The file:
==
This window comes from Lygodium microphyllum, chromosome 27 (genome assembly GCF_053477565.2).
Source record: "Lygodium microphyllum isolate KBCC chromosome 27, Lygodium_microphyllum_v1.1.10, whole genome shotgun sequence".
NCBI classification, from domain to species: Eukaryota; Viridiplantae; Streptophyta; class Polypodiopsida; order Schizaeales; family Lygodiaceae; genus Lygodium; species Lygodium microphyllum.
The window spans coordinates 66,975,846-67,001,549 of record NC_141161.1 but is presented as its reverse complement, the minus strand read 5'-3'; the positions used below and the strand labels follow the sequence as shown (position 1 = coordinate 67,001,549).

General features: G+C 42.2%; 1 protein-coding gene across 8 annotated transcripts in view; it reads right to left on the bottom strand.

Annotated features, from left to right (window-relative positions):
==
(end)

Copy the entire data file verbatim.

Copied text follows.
This window comes from Lygodium microphyllum, chromosome 27 (genome assembly GCF_053477565.2).
Source record: "Lygodium microphyllum isolate KBCC chromosome 27, Lygodium_microphyllum_v1.1.10, whole genome shotgun sequence".
NCBI classification, from domain to species: Eukaryota; Viridiplantae; Streptophyta; class Polypodiopsida; order Schizaeales; family Lygodiaceae; genus Lygodium; species Lygodium microphyllum.
The window spans coordinates 66,975,846-67,001,549 of record NC_141161.1 but is presented as its reverse complement, the minus strand read 5'-3'; the positions used below and the strand labels follow the sequence as shown (position 1 = coordinate 67,001,549).

General features: G+C 42.2%; 1 protein-coding gene across 8 annotated transcripts in view; it reads right to left on the bottom strand.

Annotated features, from left to right (window-relative positions):